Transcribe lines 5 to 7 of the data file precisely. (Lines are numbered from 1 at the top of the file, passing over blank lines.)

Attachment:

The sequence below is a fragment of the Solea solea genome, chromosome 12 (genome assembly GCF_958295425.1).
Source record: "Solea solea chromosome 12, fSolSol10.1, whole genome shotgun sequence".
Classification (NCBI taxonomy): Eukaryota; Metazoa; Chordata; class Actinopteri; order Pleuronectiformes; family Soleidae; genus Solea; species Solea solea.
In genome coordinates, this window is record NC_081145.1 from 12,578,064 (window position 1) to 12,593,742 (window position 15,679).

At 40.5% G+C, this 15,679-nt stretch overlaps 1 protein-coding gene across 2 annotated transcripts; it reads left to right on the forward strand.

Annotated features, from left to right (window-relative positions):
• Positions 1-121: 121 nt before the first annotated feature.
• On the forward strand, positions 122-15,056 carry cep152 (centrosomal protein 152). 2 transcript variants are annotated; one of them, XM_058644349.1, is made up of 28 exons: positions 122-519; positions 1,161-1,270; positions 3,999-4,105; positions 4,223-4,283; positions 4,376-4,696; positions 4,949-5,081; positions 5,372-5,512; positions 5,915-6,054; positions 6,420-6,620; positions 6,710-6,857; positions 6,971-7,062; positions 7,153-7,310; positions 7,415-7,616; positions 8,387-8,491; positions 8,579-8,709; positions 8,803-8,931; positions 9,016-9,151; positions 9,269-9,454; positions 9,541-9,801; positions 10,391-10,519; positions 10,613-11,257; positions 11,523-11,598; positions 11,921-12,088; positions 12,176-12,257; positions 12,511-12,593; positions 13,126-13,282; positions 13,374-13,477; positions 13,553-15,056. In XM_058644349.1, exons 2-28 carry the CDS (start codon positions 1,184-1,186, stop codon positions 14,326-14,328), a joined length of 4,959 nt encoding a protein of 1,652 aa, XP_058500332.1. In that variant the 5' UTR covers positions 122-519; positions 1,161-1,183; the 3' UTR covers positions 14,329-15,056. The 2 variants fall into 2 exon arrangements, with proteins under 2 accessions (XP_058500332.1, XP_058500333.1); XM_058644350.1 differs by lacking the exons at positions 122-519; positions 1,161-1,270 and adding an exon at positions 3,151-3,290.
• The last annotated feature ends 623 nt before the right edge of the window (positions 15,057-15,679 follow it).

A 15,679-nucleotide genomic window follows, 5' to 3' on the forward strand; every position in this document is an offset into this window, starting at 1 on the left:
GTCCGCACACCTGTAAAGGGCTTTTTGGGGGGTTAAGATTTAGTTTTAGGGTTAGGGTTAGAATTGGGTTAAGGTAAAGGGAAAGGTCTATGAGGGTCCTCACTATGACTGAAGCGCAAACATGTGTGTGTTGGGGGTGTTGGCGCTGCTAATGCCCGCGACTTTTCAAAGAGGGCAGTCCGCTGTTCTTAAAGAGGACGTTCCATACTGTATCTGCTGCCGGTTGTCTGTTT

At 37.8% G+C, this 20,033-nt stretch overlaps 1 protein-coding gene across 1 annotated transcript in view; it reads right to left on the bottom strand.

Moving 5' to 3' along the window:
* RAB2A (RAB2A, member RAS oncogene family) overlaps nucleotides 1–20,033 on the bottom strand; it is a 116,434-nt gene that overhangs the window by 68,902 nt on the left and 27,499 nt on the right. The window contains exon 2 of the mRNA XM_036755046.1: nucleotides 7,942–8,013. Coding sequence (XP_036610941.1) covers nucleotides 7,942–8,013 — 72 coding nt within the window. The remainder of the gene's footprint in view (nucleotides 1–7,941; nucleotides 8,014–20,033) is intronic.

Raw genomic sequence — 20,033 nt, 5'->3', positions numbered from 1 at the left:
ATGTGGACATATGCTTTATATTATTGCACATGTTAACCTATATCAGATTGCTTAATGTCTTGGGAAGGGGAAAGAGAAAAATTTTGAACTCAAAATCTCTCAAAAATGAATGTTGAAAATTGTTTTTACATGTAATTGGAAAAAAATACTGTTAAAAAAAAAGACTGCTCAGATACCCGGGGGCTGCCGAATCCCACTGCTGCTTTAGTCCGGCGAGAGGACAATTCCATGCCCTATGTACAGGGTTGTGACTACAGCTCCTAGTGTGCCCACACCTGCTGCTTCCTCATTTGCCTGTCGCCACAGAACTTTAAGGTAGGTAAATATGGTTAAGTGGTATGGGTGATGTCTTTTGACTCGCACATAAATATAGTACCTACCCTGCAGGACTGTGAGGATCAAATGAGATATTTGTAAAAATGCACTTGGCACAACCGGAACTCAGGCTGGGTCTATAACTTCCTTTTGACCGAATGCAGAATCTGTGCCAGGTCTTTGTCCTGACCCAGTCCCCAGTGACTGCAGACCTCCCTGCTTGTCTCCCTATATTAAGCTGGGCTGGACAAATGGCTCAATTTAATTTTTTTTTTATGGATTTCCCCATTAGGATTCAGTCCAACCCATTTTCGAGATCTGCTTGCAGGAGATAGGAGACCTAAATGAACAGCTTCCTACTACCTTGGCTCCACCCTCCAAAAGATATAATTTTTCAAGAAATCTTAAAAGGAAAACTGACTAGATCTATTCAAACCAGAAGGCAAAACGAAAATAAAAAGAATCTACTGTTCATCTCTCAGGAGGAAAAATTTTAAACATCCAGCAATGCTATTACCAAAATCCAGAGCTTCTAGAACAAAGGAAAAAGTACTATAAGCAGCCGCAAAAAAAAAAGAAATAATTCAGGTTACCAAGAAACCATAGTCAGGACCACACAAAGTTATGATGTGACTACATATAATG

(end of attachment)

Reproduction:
At 40.5% G+C, this 15,679-nt stretch overlaps 1 protein-coding gene across 2 annotated transcripts; it reads left to right on the forward strand.

Annotated features, from left to right (window-relative positions):
• Positions 1-121: 121 nt before the first annotated feature.